After all 3 pictures were guessed, we talked about how each related to patriarchal blessings. The discussion went better than I could have hoped. Very few of my students have received a patriarchal blessing, so this was a good introduction to some of the information that may be in a blessing.
After the game, we talked about the Ephraim and Manasseh patriarchal blessing story from the reading. We also read the JST Appendix for Genesis 48 and 2 Nephi 3: 4–5,6–8,12,13–14 and talked about what blessings Joseph received in his patriarchal blessing and how these prophecies and blessings apply to them.
I had prepared to read a long quote from the Institute Manual on page 100, but I decided there wasn’t time. Instead I talked a little about my patriarchal blessing and some of my experiences, especially how parts of it weren’t what I was expecting. I could tell one student was especially tuned in — he should be getting his blessing soon, and I think this was a good reminded for him. I suspect he’ll be in to talk to the Bishop or his parents soon.
Good lesson overall.
This was the day I passed out report cards and the reading chart for next quarter. One student got a high D, but all the others were B and above, which means they did more than 80% of the reading each day. I have one who has been tardy 13 times, which means he has to do a day of makeup work. He is very busy with school and so I will come up with some extra work he can do during class. I suppose that’s not what they want us to do, but this kid is trying to graduate early and has a lot on his plate, including Saturday classes. I don’t want to add to his external workload with something that really isn’t that important.
Had the kids fill out their conduct self-assessment and told them they could make up a disappointing letter grade by catching up on some of the reading they missed.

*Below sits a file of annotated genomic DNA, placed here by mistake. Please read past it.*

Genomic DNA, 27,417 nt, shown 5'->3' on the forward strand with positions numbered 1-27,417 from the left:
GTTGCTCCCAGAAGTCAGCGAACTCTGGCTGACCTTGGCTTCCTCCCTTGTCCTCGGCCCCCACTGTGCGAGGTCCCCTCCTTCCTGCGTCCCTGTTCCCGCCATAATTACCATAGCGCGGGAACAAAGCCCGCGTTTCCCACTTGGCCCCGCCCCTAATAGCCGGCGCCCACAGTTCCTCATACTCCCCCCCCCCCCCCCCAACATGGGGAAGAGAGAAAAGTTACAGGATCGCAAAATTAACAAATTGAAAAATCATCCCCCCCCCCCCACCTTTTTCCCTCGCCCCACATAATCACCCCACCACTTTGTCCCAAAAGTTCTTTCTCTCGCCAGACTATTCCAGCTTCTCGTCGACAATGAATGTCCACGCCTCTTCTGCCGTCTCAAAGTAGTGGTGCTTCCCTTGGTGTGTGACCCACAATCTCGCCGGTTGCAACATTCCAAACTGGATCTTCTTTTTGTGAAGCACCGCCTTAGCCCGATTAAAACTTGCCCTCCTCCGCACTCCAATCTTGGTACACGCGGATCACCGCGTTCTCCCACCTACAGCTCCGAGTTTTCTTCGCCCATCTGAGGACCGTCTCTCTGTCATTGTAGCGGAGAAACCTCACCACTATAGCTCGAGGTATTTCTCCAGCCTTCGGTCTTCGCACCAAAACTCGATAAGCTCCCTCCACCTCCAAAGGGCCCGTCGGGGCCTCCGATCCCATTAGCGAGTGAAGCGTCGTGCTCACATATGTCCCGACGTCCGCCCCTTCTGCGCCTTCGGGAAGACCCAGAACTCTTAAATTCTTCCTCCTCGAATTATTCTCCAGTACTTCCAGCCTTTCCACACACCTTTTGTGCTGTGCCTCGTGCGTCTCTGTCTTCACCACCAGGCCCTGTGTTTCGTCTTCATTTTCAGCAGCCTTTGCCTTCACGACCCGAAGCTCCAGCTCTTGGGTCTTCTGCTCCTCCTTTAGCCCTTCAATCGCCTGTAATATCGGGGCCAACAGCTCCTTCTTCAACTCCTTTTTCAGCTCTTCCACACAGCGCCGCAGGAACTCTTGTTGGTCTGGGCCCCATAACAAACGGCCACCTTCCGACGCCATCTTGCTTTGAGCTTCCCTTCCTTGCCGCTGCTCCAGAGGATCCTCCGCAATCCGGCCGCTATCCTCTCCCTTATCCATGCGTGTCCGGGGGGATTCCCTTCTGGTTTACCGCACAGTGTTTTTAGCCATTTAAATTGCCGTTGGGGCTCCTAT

I asked two of the kids to come to the front of the class and write on our scroll as the other kids talked about their favorite stories from our first Quarter. Each student mentioned the scripture passage, why it was important to them, and how it applied to them. Some of them required a little prompting, but overall, it was a good discussion. The two on scroll duty drew some nice pictures with the scripture references, and I think it turned out nicely.
I took a few minutes to talk to the kids about how they felt about this year and the new way I’m requiring the reading. Again, the response was unanimously positive. They have all seen what a difference it makes to our class study to have everyone on the same reading. I told them they have a rookie teacher, and they are seeing the result of their efforts to come to class ready to participate and thanked them for what they’re doing.
So to everyone who told me the kids woudn’t do the assigned reading, I say: ha! They did it, and they love it. I am so relieved that THEY see that completing the reading affects their ability to participate and that the reading enhances our lessons. I was prepared to change course if the consensus was that this method was a failure, but clearly, it’s working for this group.
Next week we begin the Exodus. I have written the Seder for our class, but I will have to shorten it down a bit to make time for us to do it in 40 minutes. I will post both versions when I get the shorter one completed. We may have to try it out for FHE on Monday to see how long it goes.
This week’s material was much better than last, and plus, the shortened week has made this seem like a sort of vacation. Jared is home from India, ASL is no longer in the hospital, and I’m looking forward to a quiet weekend with the family.